BELLEVUE – At the start of the season, when asked to forecast how her team would perform, first-year Mead gymnastics coach Hanna Bjerkestrand predicted her young group would finish fifth in the Greater Spokane League.
Friday night, to both Bjerkestrand’s surprise and unending delight, the Panthers topped off a season of exceeded expectations by placing fourth in the State 4A meet at Sammamish High School.
“What a year,” Bjerkestrand said.
Camas cruised to its third straight State 4A title with a score of 182.45, followed by Woodinville (178.325), North Creek of Bothell (173.475) and Mead (170.325).
Junior Maile Rocha of Ferris placed seventh all-around with a score of 37.075 and posted the meet’s top score on the floor (9.675), a personal best.
“I stayed really tight and stuck everything,” Rocha said. “It was so much fun.”
Mead freshman Averey Seidel finished 16th all-around (35.125).
After serving three years as a Mead assistant following her prep career, Bjerkestrand became head coach when Laurie Chadwick switched to an assistant’s role after 34 years. Bjerkestrand, 22, included another 22-year-old Mead grad, Jenna Schlosser, as an assistant.
Both were part of Chadwick’s 2015 4A championship squad. Schlosser won all-around that year as well as two individual event titles. The two have been friends and gymnastics buddies since age 5.
Bjerkestrand took a deep breath when she stepped into Chadwick’s shoes.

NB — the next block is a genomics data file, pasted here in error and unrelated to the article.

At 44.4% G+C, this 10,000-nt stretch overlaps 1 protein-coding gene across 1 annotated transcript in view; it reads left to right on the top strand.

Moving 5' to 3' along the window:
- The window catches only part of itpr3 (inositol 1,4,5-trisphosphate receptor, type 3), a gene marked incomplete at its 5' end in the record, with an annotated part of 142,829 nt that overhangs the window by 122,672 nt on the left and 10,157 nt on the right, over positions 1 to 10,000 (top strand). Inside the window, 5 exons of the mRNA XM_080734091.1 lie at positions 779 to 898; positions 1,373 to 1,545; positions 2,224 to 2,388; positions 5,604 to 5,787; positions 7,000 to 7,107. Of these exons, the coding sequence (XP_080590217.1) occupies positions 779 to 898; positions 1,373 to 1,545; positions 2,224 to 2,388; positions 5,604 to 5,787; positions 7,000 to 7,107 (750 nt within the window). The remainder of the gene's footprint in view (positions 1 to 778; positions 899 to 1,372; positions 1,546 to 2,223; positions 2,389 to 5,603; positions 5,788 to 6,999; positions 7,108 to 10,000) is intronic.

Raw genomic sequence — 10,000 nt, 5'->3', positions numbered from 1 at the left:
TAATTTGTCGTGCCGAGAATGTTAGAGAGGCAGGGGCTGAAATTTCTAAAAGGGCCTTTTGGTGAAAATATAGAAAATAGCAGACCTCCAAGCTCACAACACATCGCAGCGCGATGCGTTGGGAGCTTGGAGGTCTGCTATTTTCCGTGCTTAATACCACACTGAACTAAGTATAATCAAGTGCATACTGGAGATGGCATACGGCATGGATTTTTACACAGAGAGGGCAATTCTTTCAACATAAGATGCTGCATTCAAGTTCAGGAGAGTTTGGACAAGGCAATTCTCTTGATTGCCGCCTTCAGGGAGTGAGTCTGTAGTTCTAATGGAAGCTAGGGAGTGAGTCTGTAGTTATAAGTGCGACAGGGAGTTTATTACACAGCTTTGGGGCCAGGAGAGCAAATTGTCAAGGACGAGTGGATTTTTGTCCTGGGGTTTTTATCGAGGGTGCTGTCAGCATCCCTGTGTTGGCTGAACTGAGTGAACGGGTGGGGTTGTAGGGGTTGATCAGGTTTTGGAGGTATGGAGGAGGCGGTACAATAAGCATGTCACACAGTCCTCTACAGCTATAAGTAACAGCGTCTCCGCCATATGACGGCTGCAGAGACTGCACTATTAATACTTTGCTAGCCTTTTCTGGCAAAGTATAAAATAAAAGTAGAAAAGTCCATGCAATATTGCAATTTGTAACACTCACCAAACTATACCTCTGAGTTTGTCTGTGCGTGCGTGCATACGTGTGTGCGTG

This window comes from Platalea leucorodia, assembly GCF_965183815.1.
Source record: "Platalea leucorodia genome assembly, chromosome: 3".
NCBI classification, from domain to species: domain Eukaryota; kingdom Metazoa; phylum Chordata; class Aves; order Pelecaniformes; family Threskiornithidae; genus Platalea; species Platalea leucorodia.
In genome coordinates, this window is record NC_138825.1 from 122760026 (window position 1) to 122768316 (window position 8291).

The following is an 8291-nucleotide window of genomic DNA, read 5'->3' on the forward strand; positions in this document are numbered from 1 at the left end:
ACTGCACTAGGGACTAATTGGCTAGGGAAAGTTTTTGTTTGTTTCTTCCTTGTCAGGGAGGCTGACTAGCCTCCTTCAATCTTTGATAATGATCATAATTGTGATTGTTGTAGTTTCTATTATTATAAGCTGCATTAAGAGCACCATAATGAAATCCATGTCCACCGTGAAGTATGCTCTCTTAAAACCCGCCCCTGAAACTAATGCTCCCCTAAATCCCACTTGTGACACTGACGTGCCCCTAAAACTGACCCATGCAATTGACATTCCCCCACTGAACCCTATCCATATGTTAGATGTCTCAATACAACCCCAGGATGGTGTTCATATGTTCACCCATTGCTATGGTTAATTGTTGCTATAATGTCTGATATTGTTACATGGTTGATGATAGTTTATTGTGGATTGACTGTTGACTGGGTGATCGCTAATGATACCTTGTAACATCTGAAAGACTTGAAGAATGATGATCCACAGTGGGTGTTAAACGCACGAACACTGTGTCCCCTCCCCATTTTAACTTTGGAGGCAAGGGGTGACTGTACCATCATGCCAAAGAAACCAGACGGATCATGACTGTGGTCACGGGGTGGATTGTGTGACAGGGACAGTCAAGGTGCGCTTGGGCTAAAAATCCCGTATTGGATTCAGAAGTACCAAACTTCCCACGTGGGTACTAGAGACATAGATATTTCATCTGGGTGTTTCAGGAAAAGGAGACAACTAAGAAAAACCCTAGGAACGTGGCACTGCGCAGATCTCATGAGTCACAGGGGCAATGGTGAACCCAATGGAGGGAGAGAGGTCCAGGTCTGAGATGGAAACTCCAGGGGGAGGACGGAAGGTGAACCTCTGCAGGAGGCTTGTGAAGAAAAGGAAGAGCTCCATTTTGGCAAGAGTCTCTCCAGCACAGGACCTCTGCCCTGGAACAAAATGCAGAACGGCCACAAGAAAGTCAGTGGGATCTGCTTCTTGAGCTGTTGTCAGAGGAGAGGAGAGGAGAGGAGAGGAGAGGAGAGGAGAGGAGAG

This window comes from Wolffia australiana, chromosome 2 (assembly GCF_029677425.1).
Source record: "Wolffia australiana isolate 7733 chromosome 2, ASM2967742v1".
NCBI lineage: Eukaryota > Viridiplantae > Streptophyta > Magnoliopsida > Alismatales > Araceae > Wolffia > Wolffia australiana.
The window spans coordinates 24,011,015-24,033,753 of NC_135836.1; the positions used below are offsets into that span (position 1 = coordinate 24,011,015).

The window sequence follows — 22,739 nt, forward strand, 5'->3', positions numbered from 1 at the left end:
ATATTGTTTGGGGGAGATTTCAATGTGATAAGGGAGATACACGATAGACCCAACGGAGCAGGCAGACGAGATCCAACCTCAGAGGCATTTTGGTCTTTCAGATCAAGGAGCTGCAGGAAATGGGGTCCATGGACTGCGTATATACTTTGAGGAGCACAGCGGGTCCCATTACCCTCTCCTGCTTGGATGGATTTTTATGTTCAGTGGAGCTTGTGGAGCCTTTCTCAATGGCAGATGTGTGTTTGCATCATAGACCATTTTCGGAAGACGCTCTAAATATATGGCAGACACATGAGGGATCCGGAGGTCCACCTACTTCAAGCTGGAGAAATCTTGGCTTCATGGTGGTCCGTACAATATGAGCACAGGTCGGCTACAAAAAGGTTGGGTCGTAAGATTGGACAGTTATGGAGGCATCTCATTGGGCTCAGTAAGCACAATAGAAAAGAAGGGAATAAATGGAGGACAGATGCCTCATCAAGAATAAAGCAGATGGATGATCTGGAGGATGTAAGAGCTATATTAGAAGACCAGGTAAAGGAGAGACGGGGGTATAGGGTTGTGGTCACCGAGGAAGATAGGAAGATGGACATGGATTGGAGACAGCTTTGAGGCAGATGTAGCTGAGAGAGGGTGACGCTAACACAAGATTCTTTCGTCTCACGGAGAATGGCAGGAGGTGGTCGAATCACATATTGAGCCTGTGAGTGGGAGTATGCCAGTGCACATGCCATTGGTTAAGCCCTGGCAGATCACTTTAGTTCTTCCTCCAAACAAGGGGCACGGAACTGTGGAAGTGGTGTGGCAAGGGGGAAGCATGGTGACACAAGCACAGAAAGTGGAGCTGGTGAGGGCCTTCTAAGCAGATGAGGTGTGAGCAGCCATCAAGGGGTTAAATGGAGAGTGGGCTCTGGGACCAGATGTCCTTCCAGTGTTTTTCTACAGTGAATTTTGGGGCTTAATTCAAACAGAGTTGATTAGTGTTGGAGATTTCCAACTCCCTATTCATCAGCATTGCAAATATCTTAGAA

“It’s been fun,” she said. “A little intimidating at times, but fun.”
With no seniors high on the team’s depth chart, Bjerkestrand started with modest expectations.
“The first week of practice was rough,” she said. “We focused on a lot of basics. We knew they were all coming back, so we were going to take this season to clean up what we can and hopefully start next season with a good baseline and be able to build our skills.
“They showed up, from the first practice to the last meet, and worked their booties off,” she said. “Then they won GSL. Then they won regionals. And they got here as a team. They’re just blowing us away. I love this team.”
Schlosser said it isn’t tough coaching high school athletes who are only a few years younger.
“It’s an advantage,” she said. “They listen to us. We understand. We relate to them well.”
“They just need to know that you care,” Bjerkestrand said. “They don’t care how much you know about gymnastics until they know how much you care about them as people.
“We know other aspects of their lives besides this, and rooting for them as people is just as important as rooting for them as gymnasts.”
Mead sophomore Annalise Thackston (23rd in all-around) agreed.
“I actually love it,” she said. “They’re so relatable, and they totally understand what you’re going through, especially in high school.
“Laurie is such a good coach, very good at telling me what my body position should be. But it’s nice to go to practice and know it’s not like another class. If a person is older, they’re giving you more information. This is more like an adventure you get to go through. I don’t know what their age has to do with that, but it’s really cool. I love it.”
Central Valley sent four gymnasts to state: Rebekah Ross, Victoria Axtell, Hanna Michaelis and Mikah Baggot.
Ross finished tied for 21st in the all-around competition and qualified for Saturday’s beam finals.
Three from Lewis and Clark competed: Lyra Mylroie, Jamie Fitzgerald and Isabel Ferney. University sent a pair of competitors: Maya Meeks and Ashley Session.
In the 3A/2A/1A individual finals in the morning, Mt. Spokane junior Gina Twenge earned the second-place medal on balance beam with a score of 9.525 and tied for third on floor with a 9.65. Teammate Sami Zandt placed 15th on floor (9.225).
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